Republican candidate Tom McClintock laughs from deep in the belly when asked if he will be the "spoiler" in the great populist revolution/experiment/circus of California's gubernatorial recall election.
"My opponents say I'm the Ross Perot of this campaign, possibly siphoning off enough votes to hand the election to Democrats," he says, settling onto a shady park bench for an interview. "I say, 'Wait a minute.... Ross Perot was an idle millionaire, with no public-policy experience who one day on a whim entered the presidential race.' That sounds like another candidate in this race ... not me," he says, referring to muscleman/millionaire Arnold Schwarzenegger.
Once a mere asterisk in the con- fused calculus of California's 135-candidate recall election, Mr. McClintock has gradually emerged as the strong, third-place vote getter in polls - rising (at 14-to-18 points) while the two leaders - fellow Republican Schwarzenegger (26 points) and Democratic Lt. Gov. Cruz Bustamante (28 points) - tread water.
As the race enters its final stretch, McClintock's motives and acts are becoming paramount for two reasons. One, splitting the Republican vote, he could cost the party its best chance in a decade of high, statewide office. Two, his candidacy could drag down the success of the recall itself by forcing Republican partisans to reconsider driving Gov. Gray Davis from office because of fear that they could hand the office to a more liberal Democrat, Mr. Bustamante.
Ever since McClintock leaped from 4 percent voter support to double-digits about three weeks ago, the pressure has risen for him to stop offering himself as an alternative to Arnold Schwarzen-egger that could hand the election to Democrats. But as more voters get to know him, his poll numbers have continued to rise, while Schwarzenegger's are flat.
More conservative than Schwarzenegger on social issues - abortion, gay marriage, gun control - he is also far more experienced in fiscal matters, with California's sagging economy the No. 1 issue.
"He is by far the most studied and experienced of all the candidates in fiscal issues and how to implement public policy," says Jack Pitney, political scientist at Claremont McKenna College. "If the election were a college SAT test, McClintock would be the next governor hands down."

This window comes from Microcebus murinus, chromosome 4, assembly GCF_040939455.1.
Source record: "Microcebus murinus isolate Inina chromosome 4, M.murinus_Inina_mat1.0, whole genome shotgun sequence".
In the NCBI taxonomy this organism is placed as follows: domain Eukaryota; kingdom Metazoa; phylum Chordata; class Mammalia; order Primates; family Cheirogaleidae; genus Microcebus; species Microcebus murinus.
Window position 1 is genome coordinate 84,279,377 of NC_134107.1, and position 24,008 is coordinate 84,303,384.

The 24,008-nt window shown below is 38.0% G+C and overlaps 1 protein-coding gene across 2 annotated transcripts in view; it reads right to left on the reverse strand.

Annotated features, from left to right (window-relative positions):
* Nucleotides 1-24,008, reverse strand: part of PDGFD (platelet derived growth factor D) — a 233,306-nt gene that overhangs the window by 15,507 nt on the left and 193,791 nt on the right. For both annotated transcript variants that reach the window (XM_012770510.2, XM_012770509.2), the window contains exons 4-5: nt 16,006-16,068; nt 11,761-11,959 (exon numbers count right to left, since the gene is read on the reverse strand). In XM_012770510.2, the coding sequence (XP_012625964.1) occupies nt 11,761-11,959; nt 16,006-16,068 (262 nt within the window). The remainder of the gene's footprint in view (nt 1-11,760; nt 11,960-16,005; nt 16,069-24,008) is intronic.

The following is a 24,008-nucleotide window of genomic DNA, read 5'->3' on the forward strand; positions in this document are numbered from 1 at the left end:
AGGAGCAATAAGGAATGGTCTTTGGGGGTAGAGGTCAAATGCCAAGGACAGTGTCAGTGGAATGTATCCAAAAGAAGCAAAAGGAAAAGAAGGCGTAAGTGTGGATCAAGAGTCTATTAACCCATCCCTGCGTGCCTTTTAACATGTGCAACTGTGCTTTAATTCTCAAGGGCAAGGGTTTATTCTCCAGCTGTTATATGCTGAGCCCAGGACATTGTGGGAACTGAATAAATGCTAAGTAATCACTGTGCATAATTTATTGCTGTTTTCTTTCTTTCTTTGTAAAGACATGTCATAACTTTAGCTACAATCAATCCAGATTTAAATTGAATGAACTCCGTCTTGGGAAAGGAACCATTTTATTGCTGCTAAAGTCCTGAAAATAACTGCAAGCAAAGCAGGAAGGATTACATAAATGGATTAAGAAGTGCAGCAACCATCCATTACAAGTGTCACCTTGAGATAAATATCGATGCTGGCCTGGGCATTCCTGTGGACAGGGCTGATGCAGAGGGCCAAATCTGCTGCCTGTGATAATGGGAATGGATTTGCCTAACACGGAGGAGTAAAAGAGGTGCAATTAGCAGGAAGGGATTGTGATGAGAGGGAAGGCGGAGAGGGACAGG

Even though he is widely acknowledged as the more knowledgeable, the more articulate, and the more detailed idea-man, 25-year government veteran McClintock does not have the millions of dollars of his chief Republican rival, nor his name recognition. Therein lies one of the chief ironies of the recall: Does he/should he/will he step aside to allow the neophyte challenger - and the Republican party - to gain its best chance of victory?
"He is a man who stands on his word and his principles while claiming time and again that he is in this to the last," says Doug Jeffe, a longtime California political consultant. "If he did get out, it would be totally uncharacteristic of him."
Now, with Schwarzenegger and Bustamante in a near dead heat, one leading Republican, Darrell Issa, the millionaire who bankrolled the signature gathering to oust Davis, has said that if Schwarzenegger or McClintock don't back off, Republicans should vote "no" on the recall. Polls show that if Arnold backed out, McClintock could not win.
But McClintock rejects a widespread analysis that conservative candidates have brought Republican fortunes to their low ebb. He feels the current crisis is the perfect storm for their historic comeback.
"Great parties are built on great principles," says McClintock, referring to the pillars of conservative policy: holding down taxes, cutting waste, standing up for the unborn, and resisting government approval of gay unions. "This is not a time to change our principles."
While such comments win kudos from some for adherence to principle, they strike others as bullheaded.
"McClintock's constant megaphoning of conservative social agendas is presenting a real problem for Republicans who really like him for his fiscal experience," says William Schneider, a pollster and political analyst. "They know Tom has the smarts to get this state out of economic problems and they worry about Arnold's lack of experience and specificity. But they don't think Tom can win and can't resist the fact that Arnold could."
As a child, McClintock campaigned for Barry Goldwater at age 8. In high school he organized classmates into a statewide GOP group. A political-science graduate of UCLA, he became a syndicated columnist railing about former Democratic Gov. Jerry Brown, lauding the character of John Wayne. Hired by a former L.A. police chief-cum-state senator (Ed Davis), McClintock began a 25-year career in Sacramento, marked by opposition to Republican governors George Deukmejian and Pete Wilson over tax hikes and spending waste.
Despite his conservative stances, he was the top GOP vote-getter in the state, running for controller, in the 2002 election.
"I got very little from the state GOP and was outspent by my opponent by 5 to 1," says McClintock. "Despite all that, I lost by less than 1 percent of the vote."
A man who often quotes Reagan and Shakespeare, McClintock is considered a legislative loner with few legislative friends for his near two-decade pursuit of shrinking the state payroll.
In his favorite stump speech he tells why cutting is so important. As a child, he came home from school to find his mother crying over an unexpectedly high tax bill. The moment has lived in his imagination ever since that government takes too much from citizens and delivers too little.